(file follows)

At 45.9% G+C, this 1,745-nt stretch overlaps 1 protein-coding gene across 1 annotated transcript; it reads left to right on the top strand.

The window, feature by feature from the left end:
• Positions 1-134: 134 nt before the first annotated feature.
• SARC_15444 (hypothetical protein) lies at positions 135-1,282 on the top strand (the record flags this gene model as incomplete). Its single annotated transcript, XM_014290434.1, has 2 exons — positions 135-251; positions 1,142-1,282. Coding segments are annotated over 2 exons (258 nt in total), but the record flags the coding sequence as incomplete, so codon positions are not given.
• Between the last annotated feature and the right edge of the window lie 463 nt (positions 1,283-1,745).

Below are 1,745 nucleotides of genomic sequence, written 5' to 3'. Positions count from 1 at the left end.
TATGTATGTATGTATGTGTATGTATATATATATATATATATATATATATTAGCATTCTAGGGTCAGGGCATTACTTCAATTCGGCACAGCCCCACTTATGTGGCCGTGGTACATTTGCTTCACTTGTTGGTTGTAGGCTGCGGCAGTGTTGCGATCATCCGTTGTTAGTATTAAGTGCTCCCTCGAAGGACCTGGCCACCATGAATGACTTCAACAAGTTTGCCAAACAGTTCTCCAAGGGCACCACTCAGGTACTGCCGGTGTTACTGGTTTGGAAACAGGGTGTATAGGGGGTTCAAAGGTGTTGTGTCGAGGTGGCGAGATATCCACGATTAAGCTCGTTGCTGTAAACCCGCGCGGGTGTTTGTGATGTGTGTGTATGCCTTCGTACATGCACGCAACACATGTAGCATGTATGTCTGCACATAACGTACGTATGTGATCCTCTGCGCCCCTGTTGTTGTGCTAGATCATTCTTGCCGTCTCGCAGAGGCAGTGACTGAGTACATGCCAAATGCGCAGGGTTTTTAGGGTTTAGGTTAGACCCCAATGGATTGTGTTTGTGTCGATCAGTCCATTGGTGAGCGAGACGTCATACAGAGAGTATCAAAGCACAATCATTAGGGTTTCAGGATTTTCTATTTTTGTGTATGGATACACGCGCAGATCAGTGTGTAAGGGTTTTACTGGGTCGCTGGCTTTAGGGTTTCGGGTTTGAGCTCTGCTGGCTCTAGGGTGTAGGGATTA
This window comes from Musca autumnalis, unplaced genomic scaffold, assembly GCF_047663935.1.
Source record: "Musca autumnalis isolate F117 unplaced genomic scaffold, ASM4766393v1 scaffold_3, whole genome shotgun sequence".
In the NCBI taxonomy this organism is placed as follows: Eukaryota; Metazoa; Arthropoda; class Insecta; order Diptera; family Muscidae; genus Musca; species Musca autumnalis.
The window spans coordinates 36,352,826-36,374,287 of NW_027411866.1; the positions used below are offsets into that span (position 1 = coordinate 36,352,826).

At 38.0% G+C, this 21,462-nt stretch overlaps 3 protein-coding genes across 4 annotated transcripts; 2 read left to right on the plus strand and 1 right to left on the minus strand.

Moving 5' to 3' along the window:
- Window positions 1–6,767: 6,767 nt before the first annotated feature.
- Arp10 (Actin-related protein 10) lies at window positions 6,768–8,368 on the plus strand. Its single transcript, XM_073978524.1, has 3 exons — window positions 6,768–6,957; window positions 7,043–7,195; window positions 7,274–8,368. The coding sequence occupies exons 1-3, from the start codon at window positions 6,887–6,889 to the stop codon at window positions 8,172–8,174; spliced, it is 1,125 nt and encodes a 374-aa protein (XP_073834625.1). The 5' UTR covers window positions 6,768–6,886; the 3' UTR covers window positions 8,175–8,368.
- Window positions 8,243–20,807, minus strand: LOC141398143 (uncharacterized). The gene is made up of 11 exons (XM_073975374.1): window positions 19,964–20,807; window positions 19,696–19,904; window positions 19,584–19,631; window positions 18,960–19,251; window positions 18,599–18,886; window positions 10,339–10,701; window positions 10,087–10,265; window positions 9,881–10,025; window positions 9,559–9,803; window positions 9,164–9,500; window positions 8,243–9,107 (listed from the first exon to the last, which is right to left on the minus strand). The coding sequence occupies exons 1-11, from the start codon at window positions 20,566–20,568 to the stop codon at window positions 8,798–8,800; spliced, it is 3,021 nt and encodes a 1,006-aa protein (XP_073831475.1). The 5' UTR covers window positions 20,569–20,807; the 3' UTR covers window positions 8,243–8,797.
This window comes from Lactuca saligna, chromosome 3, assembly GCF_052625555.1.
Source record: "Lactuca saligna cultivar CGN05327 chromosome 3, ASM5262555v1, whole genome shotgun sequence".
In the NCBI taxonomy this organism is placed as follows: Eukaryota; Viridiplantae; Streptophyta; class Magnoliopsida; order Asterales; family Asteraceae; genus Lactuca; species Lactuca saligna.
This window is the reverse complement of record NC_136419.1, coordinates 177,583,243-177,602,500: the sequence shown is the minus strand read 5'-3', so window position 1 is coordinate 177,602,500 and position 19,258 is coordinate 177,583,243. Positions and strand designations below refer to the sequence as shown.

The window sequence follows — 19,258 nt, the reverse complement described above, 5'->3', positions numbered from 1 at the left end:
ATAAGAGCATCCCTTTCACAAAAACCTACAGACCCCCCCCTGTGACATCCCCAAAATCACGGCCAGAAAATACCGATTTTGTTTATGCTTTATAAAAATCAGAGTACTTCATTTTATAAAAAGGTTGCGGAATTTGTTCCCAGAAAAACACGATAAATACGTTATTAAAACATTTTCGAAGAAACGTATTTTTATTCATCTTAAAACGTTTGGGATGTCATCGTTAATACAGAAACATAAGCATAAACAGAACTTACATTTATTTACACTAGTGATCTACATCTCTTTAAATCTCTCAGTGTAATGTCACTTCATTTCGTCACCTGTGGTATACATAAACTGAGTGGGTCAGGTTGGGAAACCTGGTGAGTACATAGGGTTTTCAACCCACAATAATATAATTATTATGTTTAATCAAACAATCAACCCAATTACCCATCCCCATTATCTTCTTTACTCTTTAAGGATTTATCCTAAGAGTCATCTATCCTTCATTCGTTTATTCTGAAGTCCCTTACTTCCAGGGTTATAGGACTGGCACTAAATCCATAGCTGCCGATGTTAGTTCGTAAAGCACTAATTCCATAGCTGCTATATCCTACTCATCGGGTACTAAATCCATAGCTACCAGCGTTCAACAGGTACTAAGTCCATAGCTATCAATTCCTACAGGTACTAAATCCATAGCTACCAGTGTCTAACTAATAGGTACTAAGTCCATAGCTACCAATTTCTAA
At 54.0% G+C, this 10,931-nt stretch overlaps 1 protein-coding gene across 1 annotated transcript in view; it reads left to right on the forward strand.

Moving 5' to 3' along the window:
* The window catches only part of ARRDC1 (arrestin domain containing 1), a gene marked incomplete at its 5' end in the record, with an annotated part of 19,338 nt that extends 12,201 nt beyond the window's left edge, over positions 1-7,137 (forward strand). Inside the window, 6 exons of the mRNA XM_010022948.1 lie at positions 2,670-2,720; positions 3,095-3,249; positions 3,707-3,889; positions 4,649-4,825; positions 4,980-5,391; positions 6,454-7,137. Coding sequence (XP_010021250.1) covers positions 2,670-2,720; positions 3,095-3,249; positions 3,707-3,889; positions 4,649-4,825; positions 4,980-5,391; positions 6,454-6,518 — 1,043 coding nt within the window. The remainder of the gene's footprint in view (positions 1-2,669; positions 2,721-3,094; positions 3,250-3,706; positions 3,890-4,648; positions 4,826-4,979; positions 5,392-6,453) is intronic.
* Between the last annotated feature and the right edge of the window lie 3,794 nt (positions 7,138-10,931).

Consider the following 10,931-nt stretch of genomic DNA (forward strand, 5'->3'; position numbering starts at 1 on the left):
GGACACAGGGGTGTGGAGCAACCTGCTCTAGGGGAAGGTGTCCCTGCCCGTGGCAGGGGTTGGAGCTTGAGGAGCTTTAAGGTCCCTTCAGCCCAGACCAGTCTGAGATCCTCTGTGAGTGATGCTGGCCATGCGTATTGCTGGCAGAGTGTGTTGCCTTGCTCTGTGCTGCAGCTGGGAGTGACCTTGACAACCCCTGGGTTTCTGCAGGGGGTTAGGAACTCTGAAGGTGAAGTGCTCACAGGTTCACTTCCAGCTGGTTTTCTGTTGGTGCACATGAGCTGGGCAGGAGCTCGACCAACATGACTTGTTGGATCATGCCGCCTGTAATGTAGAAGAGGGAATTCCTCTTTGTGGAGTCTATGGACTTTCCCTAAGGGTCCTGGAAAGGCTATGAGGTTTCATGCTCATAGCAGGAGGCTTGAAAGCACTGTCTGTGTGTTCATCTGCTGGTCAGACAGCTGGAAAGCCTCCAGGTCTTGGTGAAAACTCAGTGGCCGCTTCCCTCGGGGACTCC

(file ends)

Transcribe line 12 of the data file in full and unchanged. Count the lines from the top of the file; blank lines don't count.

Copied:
At 38.0% G+C, this 21,462-nt stretch overlaps 3 protein-coding genes across 4 annotated transcripts; 2 read left to right on the plus strand and 1 right to left on the minus strand.